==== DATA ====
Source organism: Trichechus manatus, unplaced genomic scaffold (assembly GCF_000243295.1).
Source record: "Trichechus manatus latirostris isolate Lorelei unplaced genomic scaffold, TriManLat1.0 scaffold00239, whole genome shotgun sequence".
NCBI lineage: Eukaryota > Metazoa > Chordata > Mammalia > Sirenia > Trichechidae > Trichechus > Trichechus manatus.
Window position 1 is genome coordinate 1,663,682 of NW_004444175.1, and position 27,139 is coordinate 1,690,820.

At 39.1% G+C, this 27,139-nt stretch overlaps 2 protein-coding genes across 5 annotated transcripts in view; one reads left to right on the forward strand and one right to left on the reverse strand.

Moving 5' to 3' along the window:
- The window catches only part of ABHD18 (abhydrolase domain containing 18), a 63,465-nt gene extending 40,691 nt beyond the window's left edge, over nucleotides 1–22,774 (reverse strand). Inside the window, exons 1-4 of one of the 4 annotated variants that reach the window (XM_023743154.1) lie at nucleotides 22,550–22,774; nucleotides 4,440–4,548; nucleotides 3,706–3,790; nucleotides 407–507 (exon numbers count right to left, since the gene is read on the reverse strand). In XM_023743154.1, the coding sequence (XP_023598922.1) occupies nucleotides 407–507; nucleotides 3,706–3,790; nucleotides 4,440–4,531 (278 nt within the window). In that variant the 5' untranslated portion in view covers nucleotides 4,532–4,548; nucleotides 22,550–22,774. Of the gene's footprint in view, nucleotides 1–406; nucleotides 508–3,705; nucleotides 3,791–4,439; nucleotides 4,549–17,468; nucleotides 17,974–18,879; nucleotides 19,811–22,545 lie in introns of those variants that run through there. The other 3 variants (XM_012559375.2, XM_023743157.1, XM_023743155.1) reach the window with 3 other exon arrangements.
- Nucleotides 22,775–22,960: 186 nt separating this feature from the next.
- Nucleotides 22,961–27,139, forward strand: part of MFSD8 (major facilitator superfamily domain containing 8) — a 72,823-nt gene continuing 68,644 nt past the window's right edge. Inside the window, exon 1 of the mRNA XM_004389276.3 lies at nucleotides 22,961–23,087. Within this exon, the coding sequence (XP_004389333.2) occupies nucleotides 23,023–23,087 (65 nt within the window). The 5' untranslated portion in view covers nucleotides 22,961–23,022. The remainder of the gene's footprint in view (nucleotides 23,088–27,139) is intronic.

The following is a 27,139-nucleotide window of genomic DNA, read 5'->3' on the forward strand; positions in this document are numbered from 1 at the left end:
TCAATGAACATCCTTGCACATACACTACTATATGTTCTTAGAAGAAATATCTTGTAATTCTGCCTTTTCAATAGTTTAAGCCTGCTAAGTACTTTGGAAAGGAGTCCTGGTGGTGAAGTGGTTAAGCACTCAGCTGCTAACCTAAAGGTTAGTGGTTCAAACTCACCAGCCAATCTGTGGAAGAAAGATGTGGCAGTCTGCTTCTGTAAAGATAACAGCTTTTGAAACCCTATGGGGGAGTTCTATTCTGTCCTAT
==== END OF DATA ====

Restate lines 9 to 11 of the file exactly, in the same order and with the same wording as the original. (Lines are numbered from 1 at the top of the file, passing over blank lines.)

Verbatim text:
- Nucleotides 22,961–27,139, forward strand: part of MFSD8 (major facilitator superfamily domain containing 8) — a 72,823-nt gene continuing 68,644 nt past the window's right edge. Inside the window, exon 1 of the mRNA XM_004389276.3 lies at nucleotides 22,961–23,087. Within this exon, the coding sequence (XP_004389333.2) occupies nucleotides 23,023–23,087 (65 nt within the window). The 5' untranslated portion in view covers nucleotides 22,961–23,022. The remainder of the gene's footprint in view (nucleotides 23,088–27,139) is intronic.

The following is a 27,139-nucleotide window of genomic DNA, read 5'->3' on the forward strand; positions in this document are numbered from 1 at the left end:
TCAATGAACATCCTTGCACATACACTACTATATGTTCTTAGAAGAAATATCTTGTAATTCTGCCTTTTCAATAGTTTAAGCCTGCTAAGTACTTTGGAAAGGAGTCCTGGTGGTGAAGTGGTTAAGCACTCAGCTGCTAACCTAAAGGTTAGTGGTTCAAACTCACCAGCCAATCTGTGGAAGAAAGATGTGGCAGTCTGCTTCTGTAAAGATAACAGCTTTTGAAACCCTATGGGGGAGTTCTATTCTGTCCTAT